A big, wide country that has much and little. Lots of scenic beauty, a rich cultural heritage and an almost limitless hospitality.

Only few people, though – With an average of less than 2 people per square kilometre, Mongolia is the most sparsely populated area in the world after Greenland. Of the more than 3 million inhabitants, 1.7 million live in cities, 1.3 million of them in the capital Ulaanbaatar. The capital translates to “Red Hero”, thus houses almost half of the entire population of the country, which is almost five times the size of Germany. Besides Ulaanbaatar Important cities are Erdenet with 79,649 inhabitants, Darchan with 72,386 inhabitants and Choibalsan with 44,367 inhabitants.

About 85% of the population speak the official language of Khalkha Mongol, while there are other minority Mongolian and Turkic languages. The minorities are predominantly Kazakh and Tungusian ethnic groups.

Geographically, Mongolia can be divided from north to south into four regions: mountains, forest steppe, mountain steppe and (semi-) desert.

Facts and Figures

  • Capital: Ulaanbaatar
  • Int. License plate: MN
  • Area: 1,564.116 km2
  • Population: approx. 3 million
  • Population density: 1.9 p.e./km2
  • Official language: Mongolian
  • Foreign languages: Russian, English, German
  • Religion: mostly Buddhism, besides also Christians, Muslims, followers of pre-Buddhist religions and relatively many atheists
  • Currency: 1 Tugrug (MNT) = 100 Mungh
  • Time difference to CET: +7 h
  • Electrical current: 220 Volt/50 Hertz alternating current
  • Visa requirement: Yes (visa requirement as of 1 January 2016)
  • Travel documents: Passport

A typical Mongolian life is closely related to its animals. Despite the increasing urbanization, a large part of the population still lives as nomads. The tradition of the steppe is not yet dying. Even in the cities, the majority of Mongols live in a ger – a yurt – whose door always faces south.

For centuries, Mongolia has been closely associated with Tibet and its Buddhist orientation. Despite decades of association with the Soviet Union and the ban on all religions during the communist period of the country, the vast majority of the population describes themselves as Buddhist. Or precisely because of this, since 1990 there has been a revival of Buddhism, monasteries and temples have been renovated and rebuilt.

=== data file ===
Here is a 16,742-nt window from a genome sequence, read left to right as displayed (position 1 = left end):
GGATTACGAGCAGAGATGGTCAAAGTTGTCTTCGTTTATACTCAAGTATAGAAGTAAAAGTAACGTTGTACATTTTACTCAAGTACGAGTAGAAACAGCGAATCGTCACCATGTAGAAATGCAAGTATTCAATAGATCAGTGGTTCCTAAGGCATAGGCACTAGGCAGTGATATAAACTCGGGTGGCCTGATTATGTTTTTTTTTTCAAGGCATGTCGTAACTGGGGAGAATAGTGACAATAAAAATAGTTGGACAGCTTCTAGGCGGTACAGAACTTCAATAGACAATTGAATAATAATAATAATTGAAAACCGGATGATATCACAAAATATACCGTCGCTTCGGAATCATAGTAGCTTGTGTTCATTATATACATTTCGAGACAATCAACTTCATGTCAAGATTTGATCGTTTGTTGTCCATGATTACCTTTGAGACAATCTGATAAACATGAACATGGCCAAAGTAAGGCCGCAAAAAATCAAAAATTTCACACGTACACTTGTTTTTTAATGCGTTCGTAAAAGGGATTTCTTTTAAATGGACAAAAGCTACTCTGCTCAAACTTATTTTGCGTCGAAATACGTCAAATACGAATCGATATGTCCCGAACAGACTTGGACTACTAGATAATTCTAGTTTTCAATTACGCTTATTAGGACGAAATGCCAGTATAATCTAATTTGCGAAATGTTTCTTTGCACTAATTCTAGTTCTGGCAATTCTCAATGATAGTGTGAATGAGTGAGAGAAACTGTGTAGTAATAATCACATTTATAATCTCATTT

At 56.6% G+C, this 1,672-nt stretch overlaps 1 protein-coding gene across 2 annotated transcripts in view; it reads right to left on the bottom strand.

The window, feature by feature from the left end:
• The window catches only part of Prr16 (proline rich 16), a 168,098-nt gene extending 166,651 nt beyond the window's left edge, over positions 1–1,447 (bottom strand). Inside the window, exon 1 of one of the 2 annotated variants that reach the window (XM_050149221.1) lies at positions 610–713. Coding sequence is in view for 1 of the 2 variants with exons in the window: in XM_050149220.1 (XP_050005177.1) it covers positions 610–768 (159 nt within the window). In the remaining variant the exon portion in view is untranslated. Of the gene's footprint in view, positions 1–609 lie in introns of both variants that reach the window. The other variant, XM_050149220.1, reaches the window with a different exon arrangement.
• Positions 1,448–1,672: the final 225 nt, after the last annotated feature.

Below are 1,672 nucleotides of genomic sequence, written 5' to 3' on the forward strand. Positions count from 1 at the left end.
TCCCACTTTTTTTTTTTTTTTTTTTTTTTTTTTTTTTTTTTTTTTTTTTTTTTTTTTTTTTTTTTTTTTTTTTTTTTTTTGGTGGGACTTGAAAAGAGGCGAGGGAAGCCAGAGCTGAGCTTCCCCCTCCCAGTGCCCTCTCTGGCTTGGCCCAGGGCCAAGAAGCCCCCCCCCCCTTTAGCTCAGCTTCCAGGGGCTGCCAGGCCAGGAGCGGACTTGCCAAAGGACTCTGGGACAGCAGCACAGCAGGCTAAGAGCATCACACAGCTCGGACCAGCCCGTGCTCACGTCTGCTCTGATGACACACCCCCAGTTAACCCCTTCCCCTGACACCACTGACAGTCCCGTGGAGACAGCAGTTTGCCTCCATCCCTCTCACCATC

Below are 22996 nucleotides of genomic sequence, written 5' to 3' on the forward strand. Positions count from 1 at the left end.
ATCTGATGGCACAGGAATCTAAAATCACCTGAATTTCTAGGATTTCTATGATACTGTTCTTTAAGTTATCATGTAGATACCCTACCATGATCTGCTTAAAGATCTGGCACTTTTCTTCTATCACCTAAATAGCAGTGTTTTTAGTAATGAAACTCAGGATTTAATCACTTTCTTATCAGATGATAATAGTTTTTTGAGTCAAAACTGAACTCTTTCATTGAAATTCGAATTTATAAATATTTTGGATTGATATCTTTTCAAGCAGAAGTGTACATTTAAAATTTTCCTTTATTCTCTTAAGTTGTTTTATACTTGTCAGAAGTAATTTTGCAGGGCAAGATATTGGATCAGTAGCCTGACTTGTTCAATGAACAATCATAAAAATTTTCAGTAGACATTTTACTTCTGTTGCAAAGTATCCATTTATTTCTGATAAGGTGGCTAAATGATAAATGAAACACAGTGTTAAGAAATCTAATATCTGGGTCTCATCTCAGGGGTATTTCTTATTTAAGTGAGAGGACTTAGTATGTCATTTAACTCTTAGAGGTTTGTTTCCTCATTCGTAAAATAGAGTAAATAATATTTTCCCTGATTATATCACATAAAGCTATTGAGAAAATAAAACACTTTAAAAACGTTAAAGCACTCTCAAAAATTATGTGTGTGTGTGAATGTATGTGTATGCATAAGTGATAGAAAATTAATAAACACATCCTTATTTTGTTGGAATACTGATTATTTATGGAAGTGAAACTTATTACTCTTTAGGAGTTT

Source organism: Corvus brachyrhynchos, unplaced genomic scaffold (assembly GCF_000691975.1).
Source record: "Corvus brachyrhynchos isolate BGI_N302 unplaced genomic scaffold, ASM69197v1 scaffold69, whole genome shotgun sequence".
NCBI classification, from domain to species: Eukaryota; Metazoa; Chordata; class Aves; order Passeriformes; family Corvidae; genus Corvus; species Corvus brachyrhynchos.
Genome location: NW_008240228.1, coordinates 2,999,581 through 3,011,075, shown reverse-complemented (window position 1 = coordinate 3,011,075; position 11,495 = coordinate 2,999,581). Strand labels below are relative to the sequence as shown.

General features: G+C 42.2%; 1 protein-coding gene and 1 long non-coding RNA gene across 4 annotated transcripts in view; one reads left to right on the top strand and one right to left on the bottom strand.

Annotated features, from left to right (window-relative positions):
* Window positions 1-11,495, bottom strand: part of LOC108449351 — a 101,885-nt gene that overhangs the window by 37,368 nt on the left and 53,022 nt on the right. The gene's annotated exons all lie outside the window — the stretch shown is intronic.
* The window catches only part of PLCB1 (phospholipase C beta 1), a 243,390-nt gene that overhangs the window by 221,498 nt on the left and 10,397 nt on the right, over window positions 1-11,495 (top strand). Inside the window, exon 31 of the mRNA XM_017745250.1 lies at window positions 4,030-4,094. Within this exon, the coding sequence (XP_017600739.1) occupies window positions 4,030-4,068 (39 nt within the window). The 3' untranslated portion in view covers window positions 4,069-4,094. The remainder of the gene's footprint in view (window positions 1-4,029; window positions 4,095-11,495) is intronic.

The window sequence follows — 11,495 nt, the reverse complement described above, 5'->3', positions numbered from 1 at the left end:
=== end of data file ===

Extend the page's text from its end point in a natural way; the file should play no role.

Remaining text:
Climate and best time to travel

Mongolia is also known as the country of blue skies. Not by chance, because with an average of more than 250 days of sunshine you have already earned such a title. But it is also a country of extremes – in terms of temperatures: hot to hot summers and very cold winters, characteristic of a strong continental climate. The average annual temperature is at freezing point. On some winter nights you can measure as low as -40C in Mongolia, in summer as high as +40C in the Gobi Desert and even in the capital as high as +30C. In some regions, the temperature difference between day and night can be as high as 30 degrees in extreme cases. A plus point on travel, however, is the very low amount of precipitation, so the holiday does not fall into the water so quickly.

Average summer temperature: +20C (+65F)

Average temperature in winter: -24C (-13F)

Average annual rainfall: 200-220mm (80-90% of rainfall is from May to September)

Mongolia has four seasons and these are very different. Winter begins in November and lasts from February, spring from March to mid-May, summer from mid-May to late August and autumn finally in September and October.

Winter: From November to February it is really cold. The Mongols call the extreme weather conditions with snowstorms and freezing winds Zud. Temperatures down to -40°C. Nevertheless, a trip in winter can be an experience in itself – because who knows first-hand what it means to live in a ger in winter? The Mongols don’t even think winter is that bad. The hardest months to bear are March and April, when the herd is starved and thin after a long winter and struggles due to the lack of rainfall.

Spring: Spring can still be very windy – including unexpected snowstorms – so never forget the wind chill factor when quoting temperatures on weather pages. With wind, 0C can quickly feel like -5C. In northern Mongolia, especially in Khentii and Khovsgol, rainfall can be expected during this period. Otherwise, spring is mostly sunny and humidity at zero.

Summer: Summer is the best time to travel. It can start in mid-May. At the beginning of May there may still be snowfall – especially in the north. The weather in June is mostly good and mostly dry – especially in the central and southern regions. July is the peak time of travel, not only because of the weather, but also because the Naadam festival falls in this month. (More information on the Naadam festival see below) In August there may be increased rainfall in the north and in the central country. However, this also brings benefits, because with the wetness the dry land transforms, rivers fill up and the steppe is enveloped in fertile greenery. Disadvantage: Some roads become muddy and difficult to pass and mosquitoes enjoy the increased humidity.

Autumn: The autumn months are difficult to estimate. One moment you may be walking around in your T-shirt, the next you change into a thick sweater and put your feet in warm boots. The splendour of colours especially in the north of the country with its forests is beautiful to look at and elsewhere the quiet season of autumn has its charm. Only the weather is a bit hard to estimate. So be prepared for anything.

Food and Drinks